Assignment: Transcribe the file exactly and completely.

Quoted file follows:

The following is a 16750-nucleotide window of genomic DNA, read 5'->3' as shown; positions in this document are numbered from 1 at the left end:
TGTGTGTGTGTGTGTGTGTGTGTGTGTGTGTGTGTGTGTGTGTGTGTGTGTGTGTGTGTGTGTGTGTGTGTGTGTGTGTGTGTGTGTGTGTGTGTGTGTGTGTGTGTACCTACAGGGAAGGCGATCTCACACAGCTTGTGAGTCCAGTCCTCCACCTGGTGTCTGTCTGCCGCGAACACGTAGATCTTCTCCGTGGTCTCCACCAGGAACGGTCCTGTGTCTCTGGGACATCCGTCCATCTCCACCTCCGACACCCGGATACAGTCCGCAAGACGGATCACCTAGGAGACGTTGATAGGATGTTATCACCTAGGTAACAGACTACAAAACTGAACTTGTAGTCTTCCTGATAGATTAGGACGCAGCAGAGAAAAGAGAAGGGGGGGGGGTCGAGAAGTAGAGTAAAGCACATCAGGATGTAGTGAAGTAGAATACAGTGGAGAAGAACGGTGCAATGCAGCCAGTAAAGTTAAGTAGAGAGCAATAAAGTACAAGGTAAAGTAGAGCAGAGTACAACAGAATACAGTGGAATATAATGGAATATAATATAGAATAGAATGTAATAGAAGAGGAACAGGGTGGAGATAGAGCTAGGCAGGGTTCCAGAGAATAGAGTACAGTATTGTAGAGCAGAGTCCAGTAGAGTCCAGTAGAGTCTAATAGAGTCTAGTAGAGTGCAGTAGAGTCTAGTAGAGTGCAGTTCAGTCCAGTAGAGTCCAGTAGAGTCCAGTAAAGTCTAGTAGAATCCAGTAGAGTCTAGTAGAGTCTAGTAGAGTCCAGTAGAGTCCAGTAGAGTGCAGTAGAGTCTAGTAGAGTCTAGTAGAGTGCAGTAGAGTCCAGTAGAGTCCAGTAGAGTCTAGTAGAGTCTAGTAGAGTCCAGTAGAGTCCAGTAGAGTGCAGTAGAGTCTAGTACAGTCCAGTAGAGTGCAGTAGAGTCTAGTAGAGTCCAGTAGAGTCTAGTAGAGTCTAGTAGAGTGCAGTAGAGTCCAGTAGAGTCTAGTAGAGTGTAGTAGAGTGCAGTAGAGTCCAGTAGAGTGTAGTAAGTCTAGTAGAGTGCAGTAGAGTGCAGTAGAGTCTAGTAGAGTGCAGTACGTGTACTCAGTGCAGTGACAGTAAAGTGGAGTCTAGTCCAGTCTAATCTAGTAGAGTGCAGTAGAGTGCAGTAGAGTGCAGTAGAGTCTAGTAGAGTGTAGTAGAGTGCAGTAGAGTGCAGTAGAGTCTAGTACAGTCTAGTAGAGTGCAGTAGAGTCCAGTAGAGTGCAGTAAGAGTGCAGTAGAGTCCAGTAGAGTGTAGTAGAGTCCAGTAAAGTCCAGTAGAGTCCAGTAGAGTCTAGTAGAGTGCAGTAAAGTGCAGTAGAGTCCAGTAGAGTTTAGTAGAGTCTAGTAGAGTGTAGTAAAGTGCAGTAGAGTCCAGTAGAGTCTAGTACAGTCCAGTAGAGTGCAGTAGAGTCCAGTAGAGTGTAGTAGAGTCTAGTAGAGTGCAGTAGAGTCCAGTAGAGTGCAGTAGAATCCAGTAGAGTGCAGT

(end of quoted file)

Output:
The following is a 16750-nucleotide window of genomic DNA, read 5'->3' as shown; positions in this document are numbered from 1 at the left end:
TGTGTGTGTGTGTGTGTGTGTGTGTGTGTGTGTGTGTGTGTGTGTGTGTGTGTGTGTGTGTGTGTGTGTGTGTGTGTGTGTGTGTGTGTGTGTGTGTGTGTGTGTGTACCTACAGGGAAGGCGATCTCACACAGCTTGTGAGTCCAGTCCTCCACCTGGTGTCTGTCTGCCGCGAACACGTAGATCTTCTCCGTGGTCTCCACCAGGAACGGTCCTGTGTCTCTGGGACATCCGTCCATCTCCACCTCCGACACCCGGATACAGTCCGCAAGACGGATCACCTAGGAGACGTTGATAGGATGTTATCACCTAGGTAACAGACTACAAAACTGAACTTGTAGTCTTCCTGATAGATTAGGACGCAGCAGAGAAAAGAGAAGGGGGGGGGGTCGAGAAGTAGAGTAAAGCACATCAGGATGTAGTGAAGTAGAATACAGTGGAGAAGAACGGTGCAATGCAGCCAGTAAAGTTAAGTAGAGAGCAATAAAGTACAAGGTAAAGTAGAGCAGAGTACAACAGAATACAGTGGAATATAATGGAATATAATATAGAATAGAATGTAATAGAAGAGGAACAGGGTGGAGATAGAGCTAGGCAGGGTTCCAGAGAATAGAGTACAGTATTGTAGAGCAGAGTCCAGTAGAGTCCAGTAGAGTCTAATAGAGTCTAGTAGAGTGCAGTAGAGTCTAGTAGAGTGCAGTTCAGTCCAGTAGAGTCCAGTAGAGTCCAGTAAAGTCTAGTAGAATCCAGTAGAGTCTAGTAGAGTCTAGTAGAGTCCAGTAGAGTCCAGTAGAGTGCAGTAGAGTCTAGTAGAGTCTAGTAGAGTGCAGTAGAGTCCAGTAGAGTCCAGTAGAGTCTAGTAGAGTCTAGTAGAGTCCAGTAGAGTCCAGTAGAGTGCAGTAGAGTCTAGTACAGTCCAGTAGAGTGCAGTAGAGTCTAGTAGAGTCCAGTAGAGTCTAGTAGAGTCTAGTAGAGTGCAGTAGAGTCCAGTAGAGTCTAGTAGAGTGTAGTAGAGTGCAGTAGAGTCCAGTAGAGTGTAGTAAGTCTAGTAGAGTGCAGTAGAGTGCAGTAGAGTCTAGTAGAGTGCAGTACGTGTACTCAGTGCAGTGACAGTAAAGTGGAGTCTAGTCCAGTCTAATCTAGTAGAGTGCAGTAGAGTGCAGTAGAGTGCAGTAGAGTCTAGTAGAGTGTAGTAGAGTGCAGTAGAGTGCAGTAGAGTCTAGTACAGTCTAGTAGAGTGCAGTAGAGTCCAGTAGAGTGCAGTAAGAGTGCAGTAGAGTCCAGTAGAGTGTAGTAGAGTCCAGTAAAGTCCAGTAGAGTCCAGTAGAGTCTAGTAGAGTGCAGTAAAGTGCAGTAGAGTCCAGTAGAGTTTAGTAGAGTCTAGTAGAGTGTAGTAAAGTGCAGTAGAGTCCAGTAGAGTCTAGTACAGTCCAGTAGAGTGCAGTAGAGTCCAGTAGAGTGTAGTAGAGTCTAGTAGAGTGCAGTAGAGTCCAGTAGAGTGCAGTAGAATCCAGTAGAGTGCAGT